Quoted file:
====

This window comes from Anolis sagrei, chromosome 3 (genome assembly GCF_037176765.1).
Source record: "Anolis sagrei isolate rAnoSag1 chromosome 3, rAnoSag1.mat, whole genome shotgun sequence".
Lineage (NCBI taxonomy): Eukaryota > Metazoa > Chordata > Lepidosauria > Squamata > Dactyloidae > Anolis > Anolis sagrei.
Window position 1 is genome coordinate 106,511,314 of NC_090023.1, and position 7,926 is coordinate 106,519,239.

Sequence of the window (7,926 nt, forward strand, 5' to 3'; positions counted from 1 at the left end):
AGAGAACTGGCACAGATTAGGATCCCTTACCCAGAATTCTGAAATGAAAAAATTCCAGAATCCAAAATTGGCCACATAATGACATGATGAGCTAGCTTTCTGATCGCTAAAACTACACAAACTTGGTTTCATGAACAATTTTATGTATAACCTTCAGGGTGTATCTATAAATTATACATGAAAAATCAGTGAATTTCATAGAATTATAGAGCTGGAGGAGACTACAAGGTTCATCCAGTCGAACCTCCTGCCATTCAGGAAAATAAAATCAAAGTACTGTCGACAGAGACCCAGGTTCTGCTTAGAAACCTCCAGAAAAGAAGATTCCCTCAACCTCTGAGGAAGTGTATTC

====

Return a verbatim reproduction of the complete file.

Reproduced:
This window comes from Anolis sagrei, chromosome 3 (genome assembly GCF_037176765.1).
Source record: "Anolis sagrei isolate rAnoSag1 chromosome 3, rAnoSag1.mat, whole genome shotgun sequence".
Lineage (NCBI taxonomy): Eukaryota > Metazoa > Chordata > Lepidosauria > Squamata > Dactyloidae > Anolis > Anolis sagrei.
Window position 1 is genome coordinate 106,511,314 of NC_090023.1, and position 7,926 is coordinate 106,519,239.

Sequence of the window (7,926 nt, forward strand, 5' to 3'; positions counted from 1 at the left end):
AGAGAACTGGCACAGATTAGGATCCCTTACCCAGAATTCTGAAATGAAAAAATTCCAGAATCCAAAATTGGCCACATAATGACATGATGAGCTAGCTTTCTGATCGCTAAAACTACACAAACTTGGTTTCATGAACAATTTTATGTATAACCTTCAGGGTGTATCTATAAATTATACATGAAAAATCAGTGAATTTCATAGAATTATAGAGCTGGAGGAGACTACAAGGTTCATCCAGTCGAACCTCCTGCCATTCAGGAAAATAAAATCAAAGTACTGTCGACAGAGACCCAGGTTCTGCTTAGAAACCTCCAGAAAAGAAGATTCCCTCAACCTCTGAGGAAGTGTATTC